Chief of Adams National Resigns
Thursday, September 4, 2008
The chief executive of District-based Adams National Bank resigned on the eve of a meeting scheduled for today with federal banking regulators to review the company's financial condition. Jeanne Delaney Hubbard also stepped down as chairwoman and chief executive of the bank's parent company, Abigail Adams National Bancorp.
Adams National faces mounting losses on real estate loans and this summer disclosed that it had been classified as "troubled" by its regulator, the Office of the Comptroller of the Currency, subjecting the bank to greater scrutiny. Last week, the Abigail Adams board voted to suspend quarterly dividend payments to shareholders.
The company offered no explanation for Hubbard's departure, but Marshall Reynolds, the largest shareholder, said it was connected to the rising losses, though not because of pressure from regulators.
"The bank stubbed its toe under her direction," said Reynolds, a West Virginia businessman who brought Hubbard to the company more than a decade ago. "The last year or two we've had pretty poor results, and obviously she's a very proud person and I think it's what she thought would be best for her and everyone else."
Reynolds said the bank would now focus on correcting its problems, beginning with a board meeting today to discuss possible replacements for Hubbard. He emphasized that Adams National remained profitable and well-capitalized, meaning that it has more money in reserves than is required by federal regulators.
A bank spokesman, Louis Ackers, said Hubbard was not available to comment.
Adams National was founded in 1978 as Women's National Bank. It was mostly owned and run by women and focused on lending to businesses owned by women and minorities. That was both a cause and an opportunity. At the time, serving a niche was one of the few ways to get a federal banking charter.
Over the years, the bank drifted toward a more traditional business model. In the mid-1980s, it took the name Adams National to signal its attempt to attract a broader customer base. In the mid-1990s, Reynolds saved Adams National from being taken over by another bank and became its largest investor. He and his supporters took control of the board in 1998.
Kathleen W. Carr, who ran Adams National for seven years ending in 2005, said that the bank continued to lend to women and minorities because that was the natural market in the District but that the sense of mission was gone, in part because other banks had long since learned the value of chasing female and minority customers.
Indeed, the signature success during Carr's tenure was a small business started by a white man: Under Armour, the Baltimore athletic clothing company, got its early rounds of financing from Adams National.
The bank also turned increasingly to real estate lending. John Shroads Jr., the chief lending officer, said the bank shifted its focus as the District's small-business owners were displaced by large retail chains. The move was part of a broader trend as the banking industry consolidated and large banks increasingly dominated niches less risky than real estate development lending.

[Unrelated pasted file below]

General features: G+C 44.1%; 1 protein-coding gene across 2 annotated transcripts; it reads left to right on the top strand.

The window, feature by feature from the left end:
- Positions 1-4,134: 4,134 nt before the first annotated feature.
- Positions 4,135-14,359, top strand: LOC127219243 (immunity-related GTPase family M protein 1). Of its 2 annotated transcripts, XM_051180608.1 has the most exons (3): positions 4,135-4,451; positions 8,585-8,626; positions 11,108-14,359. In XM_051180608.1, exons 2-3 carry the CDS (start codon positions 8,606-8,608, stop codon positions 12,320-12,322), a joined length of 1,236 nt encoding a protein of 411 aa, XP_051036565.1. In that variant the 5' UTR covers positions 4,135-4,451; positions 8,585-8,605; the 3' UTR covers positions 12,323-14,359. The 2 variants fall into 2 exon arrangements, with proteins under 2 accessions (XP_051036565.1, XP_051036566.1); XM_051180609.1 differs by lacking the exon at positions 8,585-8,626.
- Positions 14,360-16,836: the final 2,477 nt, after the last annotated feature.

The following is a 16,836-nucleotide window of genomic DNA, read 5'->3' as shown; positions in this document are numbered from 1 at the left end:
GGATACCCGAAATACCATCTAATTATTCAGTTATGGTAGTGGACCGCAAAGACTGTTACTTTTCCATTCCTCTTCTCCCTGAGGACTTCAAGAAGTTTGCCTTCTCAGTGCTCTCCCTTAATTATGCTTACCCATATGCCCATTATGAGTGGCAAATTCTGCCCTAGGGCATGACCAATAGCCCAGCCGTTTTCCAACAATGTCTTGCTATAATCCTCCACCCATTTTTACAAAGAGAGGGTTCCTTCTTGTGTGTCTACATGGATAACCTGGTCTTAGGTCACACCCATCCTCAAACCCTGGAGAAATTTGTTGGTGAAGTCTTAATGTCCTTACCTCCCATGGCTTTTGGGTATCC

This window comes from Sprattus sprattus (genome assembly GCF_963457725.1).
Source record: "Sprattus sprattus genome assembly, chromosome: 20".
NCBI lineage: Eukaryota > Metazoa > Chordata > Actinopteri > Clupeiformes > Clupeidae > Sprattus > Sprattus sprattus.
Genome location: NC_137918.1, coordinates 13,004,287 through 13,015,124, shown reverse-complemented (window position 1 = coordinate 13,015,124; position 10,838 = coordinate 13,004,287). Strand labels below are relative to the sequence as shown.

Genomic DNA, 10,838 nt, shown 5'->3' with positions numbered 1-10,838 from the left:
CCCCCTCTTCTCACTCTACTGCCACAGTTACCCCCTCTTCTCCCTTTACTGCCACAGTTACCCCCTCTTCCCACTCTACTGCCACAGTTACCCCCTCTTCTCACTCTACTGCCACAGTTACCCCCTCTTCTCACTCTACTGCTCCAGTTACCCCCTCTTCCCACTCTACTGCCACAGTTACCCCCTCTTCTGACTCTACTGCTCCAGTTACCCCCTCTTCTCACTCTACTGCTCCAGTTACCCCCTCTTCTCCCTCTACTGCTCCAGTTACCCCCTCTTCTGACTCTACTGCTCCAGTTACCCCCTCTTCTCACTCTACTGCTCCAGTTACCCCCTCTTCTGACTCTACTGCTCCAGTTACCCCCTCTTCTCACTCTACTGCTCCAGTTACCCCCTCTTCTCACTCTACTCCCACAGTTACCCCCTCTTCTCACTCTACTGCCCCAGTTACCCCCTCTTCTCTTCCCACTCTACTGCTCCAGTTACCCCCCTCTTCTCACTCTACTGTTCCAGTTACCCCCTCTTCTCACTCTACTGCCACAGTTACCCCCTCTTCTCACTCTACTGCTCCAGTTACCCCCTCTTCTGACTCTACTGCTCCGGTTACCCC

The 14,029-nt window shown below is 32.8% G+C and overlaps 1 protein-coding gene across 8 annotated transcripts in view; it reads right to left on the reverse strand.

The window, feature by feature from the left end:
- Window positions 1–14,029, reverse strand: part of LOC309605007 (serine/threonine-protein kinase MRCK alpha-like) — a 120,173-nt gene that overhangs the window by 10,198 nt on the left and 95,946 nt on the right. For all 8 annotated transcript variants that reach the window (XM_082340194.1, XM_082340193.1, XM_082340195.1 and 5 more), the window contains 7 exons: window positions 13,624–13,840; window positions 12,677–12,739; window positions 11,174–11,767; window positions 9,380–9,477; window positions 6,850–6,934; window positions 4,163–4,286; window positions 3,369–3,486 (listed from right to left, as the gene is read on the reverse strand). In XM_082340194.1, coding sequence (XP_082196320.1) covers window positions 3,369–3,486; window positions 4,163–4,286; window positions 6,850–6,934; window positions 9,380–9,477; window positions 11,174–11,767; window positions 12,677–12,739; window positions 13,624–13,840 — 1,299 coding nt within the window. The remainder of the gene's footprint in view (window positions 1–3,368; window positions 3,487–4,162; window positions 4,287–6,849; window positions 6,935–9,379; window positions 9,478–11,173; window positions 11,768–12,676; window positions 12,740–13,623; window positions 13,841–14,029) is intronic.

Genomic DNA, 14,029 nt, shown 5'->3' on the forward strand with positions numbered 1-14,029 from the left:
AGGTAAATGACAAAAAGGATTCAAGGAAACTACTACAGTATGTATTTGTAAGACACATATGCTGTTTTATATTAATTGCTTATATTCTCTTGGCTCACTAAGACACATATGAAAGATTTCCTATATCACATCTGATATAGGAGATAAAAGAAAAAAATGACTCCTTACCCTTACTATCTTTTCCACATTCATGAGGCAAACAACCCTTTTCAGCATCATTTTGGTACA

Hubbard was part of the investor group assembled by Reynolds, a multi-millionaire entrepreneur who liked buying troubled banks. Hubbard was working as the senior lending officer at a Reynolds's first bank, in his home town of Huntington, W.Va. She became chief executive of Abigail Adams, and following Carr's departure in 2005, took over as chief executive of Adams National as well.
In recent years, Adams National made several large loans to condominium developers, including some for affordable-housing projects. As the real estate market soured and would-be home buyers struggled to qualify for loans, some developers found themselves unable to sell their products -- or to repay their banks.
The problems in the Washington area have been relatively mild compared with Sun Belt markets such as Arizona, Nevada, California and Florida. But Adams National fared worse than most Washington area banks. Reynolds estimated that the bank could eventually be forced to write off up to $10 million in bad loans, roughly twice the losses it has acknowledged.
Abigail Adams also strained under a mandate to produce high returns for its investors. Its dividend payouts of $866,000 in the first half of 2008 exceeded its income of $647,000 during the same period, draining its reserves.
Regulators gradually increased their scrutiny of the bank's operations. In 2006, Adams National was included on a list of banks with high concentrations of construction and development loans. Regulators scrutinized those loans and encouraged the bank to diversify its lending.
With the bank now on the list of "troubled" institutions, the board must submit the name of Hubbard's replacement for federal approval.
Reynolds said that the board would discuss the hiring process at its meeting today and that he hoped to hire a new chief executive "reasonably soon." He said he would like to hire a woman.